Buying HUD Homes with $100 Down

A Quick Summary of the HUD Program and What It Offers You

The options for buying a home with no or low down payment has pretty much evaporated with recent housing market crash and credit crunch.  However, there is one option still available in Florida and that is buying HUD homes for sale using the HUD $100 Down Payment Program.

hud-homes-100-down-payment-program-reo-foreclosure-bank-owned[1]A HUD home is a property that has been foreclosed on that has been foreclosed on that originally used FHA insured financing to purchase the property.  The lender foreclosed on the property and HUD then reimbursed the lender for what is owed to the lender and HUD takes ownership of the property.

After HUD takes ownership they will start the marketing process by assigning the property to their Asset Manager in the district that the property is located.  The Asset Manager will secure the property and assign it to a Field Manager.  The Field Manager then prepares the property for sale.  It is then listed with a local HUD-approve Real Estate Broker.  This is when the property is made available to the public for sale.

Now the good part from the Buyer’s standpoint, the HUD $100 Down Payment Program.  To take advantage of this great program you will have us use FHA financing to purchase the property.  The normal down payment for a FHA home loan is 3.5%.  The main reason HUD offers the $100 down payment program is to sell HUD foreclosed homes fast and also to get an owner-occupant in the homes.  This program is only for people who are going to buy the homes to live in.  It is not for investors.

Of course this is a government program which means there are some strings attached to the program:

  • As mentioned above, the $100 Down program is for owner-occupants only.
  • You have to use FHA financing to purchase the home.
  • It is HUD homes for sale only, which are homes that have been foreclosed on that was purchased with FHA financing.
  • Even though you only have to pay $100 down payment you will still need the required earnest money. HUD requires a buyer to submit with the Purchase Contact earnest money of $1,000 if the purchase price is over $50,000 and $500 if the purchase price is under $50,000.

This program is not nation-wide; it is currently being offer in about half of the states.  Florida is one of those states.   A word of caution, you need to make sure that the real estate agent that you use is experienced in selling  HUD homes.  Buying a HUD home is a lot different then the normal real estate transaction. An inexperienced agent can cost you thousands of dollars.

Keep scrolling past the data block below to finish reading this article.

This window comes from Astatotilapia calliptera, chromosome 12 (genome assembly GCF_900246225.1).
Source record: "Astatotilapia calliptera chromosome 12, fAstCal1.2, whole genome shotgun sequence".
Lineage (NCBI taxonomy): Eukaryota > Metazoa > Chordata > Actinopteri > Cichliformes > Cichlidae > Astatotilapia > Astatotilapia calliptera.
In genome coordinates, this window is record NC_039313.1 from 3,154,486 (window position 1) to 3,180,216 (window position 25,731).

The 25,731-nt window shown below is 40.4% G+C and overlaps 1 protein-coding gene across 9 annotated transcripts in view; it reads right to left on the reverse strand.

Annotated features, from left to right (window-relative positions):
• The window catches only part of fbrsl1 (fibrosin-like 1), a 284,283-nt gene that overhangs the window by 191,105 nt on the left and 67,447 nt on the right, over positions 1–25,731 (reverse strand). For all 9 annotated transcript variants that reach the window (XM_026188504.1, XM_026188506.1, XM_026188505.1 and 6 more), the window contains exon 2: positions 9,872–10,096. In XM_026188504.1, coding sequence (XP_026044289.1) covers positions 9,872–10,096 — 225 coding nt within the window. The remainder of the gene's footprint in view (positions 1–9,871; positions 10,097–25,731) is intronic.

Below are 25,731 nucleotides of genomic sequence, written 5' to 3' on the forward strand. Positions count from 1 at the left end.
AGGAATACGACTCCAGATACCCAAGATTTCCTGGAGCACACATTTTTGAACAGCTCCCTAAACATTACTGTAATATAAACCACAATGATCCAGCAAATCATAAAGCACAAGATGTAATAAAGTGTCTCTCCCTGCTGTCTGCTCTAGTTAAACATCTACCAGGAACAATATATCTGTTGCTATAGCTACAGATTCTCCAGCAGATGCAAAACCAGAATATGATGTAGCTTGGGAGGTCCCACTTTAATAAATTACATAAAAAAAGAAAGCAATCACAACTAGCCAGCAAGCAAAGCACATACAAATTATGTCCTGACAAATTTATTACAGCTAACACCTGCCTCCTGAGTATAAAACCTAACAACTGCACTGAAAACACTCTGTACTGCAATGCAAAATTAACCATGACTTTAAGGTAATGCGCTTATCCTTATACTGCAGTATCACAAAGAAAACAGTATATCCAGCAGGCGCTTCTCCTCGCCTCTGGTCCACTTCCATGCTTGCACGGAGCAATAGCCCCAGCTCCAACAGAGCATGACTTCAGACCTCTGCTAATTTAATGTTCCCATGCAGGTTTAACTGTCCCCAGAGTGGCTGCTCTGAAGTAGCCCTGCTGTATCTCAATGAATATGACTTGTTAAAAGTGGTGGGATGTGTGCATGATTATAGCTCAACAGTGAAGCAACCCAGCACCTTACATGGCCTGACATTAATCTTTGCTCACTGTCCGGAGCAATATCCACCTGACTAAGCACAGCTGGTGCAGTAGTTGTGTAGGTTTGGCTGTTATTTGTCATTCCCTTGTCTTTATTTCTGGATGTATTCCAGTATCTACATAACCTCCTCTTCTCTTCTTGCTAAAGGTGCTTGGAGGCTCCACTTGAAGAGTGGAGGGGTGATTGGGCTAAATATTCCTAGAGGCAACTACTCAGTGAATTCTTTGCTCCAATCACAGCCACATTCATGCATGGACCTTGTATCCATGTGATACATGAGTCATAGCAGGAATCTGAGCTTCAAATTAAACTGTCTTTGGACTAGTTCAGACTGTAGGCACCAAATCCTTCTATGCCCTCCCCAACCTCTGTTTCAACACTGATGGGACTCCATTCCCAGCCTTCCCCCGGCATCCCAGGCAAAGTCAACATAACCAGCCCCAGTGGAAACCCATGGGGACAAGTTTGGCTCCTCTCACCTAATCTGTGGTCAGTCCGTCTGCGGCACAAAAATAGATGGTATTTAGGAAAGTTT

The HUD $100 Down Payment Program is a great way to purchase a home if you do not have a lot of money for a down payment. It will give you the opportunity to buy a home now while the home prices and the interest rates are low!

Unlike most homes for sale, HUD Homes are sold through bids placed by HUD approved Realtors on its website.

1.  $100 Down Payment Program
Many lenders/banks offer a special FHA mortgage program designed only to purchase HUD homes with a minimum down payment of only $100 regardless of the price of the home

2.  No  Appraisal Fee
HUD orders and pays for the appraisal. As long as it is less than 4 months old when your loan is in underwriting it is generally accepted and used. If it is over 4 months or even 6 months old, you will be required to order and pay for another one.

3.  No Inspection Fee
HUD orders and pays for a detailed Property Inspection Report which you will receive once under contract.

4.  Typically 45 Days to Close
Although the time frame could vary, most contracts allow for a reasonable closing time frame of 45 days.

5.  Ability to Set Up Escrow for Repairs (out of pocket)
Many lender/banks do not let you close on your home if there are deficiencies with the home. With HUD homes, you have the ability to escrow for repairs and perform them after you close. Oftentimes, the escrow is funded by you however.

Some of the most common misconceptions with the purchase of HUD homes are:

I cannot ask HUD to pay part or all of my closing cost.

WRONG. HUD does allow for closing cost concessions. However, as with any other real estate transaction, you may make your offer less attractive in a bidding situation.

I have to use FHA financing.

WRONG. While there are incentives for FHA buyers and thus owner occupant buyers (such as early bidding), you are not required to use FHA financing. You may use conventional financing or pay cash.

I can use my Realtor of choice.

WRONG. As in any other real estate transactions, HUD allows for a listing and selling realtor. However, both have to be approved and registered with HUD.

I cannot inspect the home.

WRONG. While every HUD home comes with a Property Inspection Report, given to you once you win the bid and thus are buying the house, you are able to still inspect the home on your own or with a licensed home inspector.

I do want to point out one downside:

As with any government owned foreclosures, the seller is congressionally exempt from paying sales tax. Thus, you will pay your documentary stamps/state tax on the mortgage (35 cents per $100), your intangible tax/county tax (20 cents on $100) plus the sellers documentary stamps/state tax on the Deed (70 cents per $100).

Regardless of the financing tool you intend to use

HUD homes are worth exploring.


I am well versed in the sale of HUD homes and both myself and Charles Rutenberg Realty are registered and approved with HUD.

If you would like to discuss this with me, please contact me and I will show you how you can take advantage of this one-of-a-kind program that allows you to become a homeowner and start building ownership equity.  We can set up a HomeFinder HUD Listing Alert so that you will be notified whenever a HUD property comes onto the market.

CONTACT ME NOW – Jack Barry 727-344-7610     or

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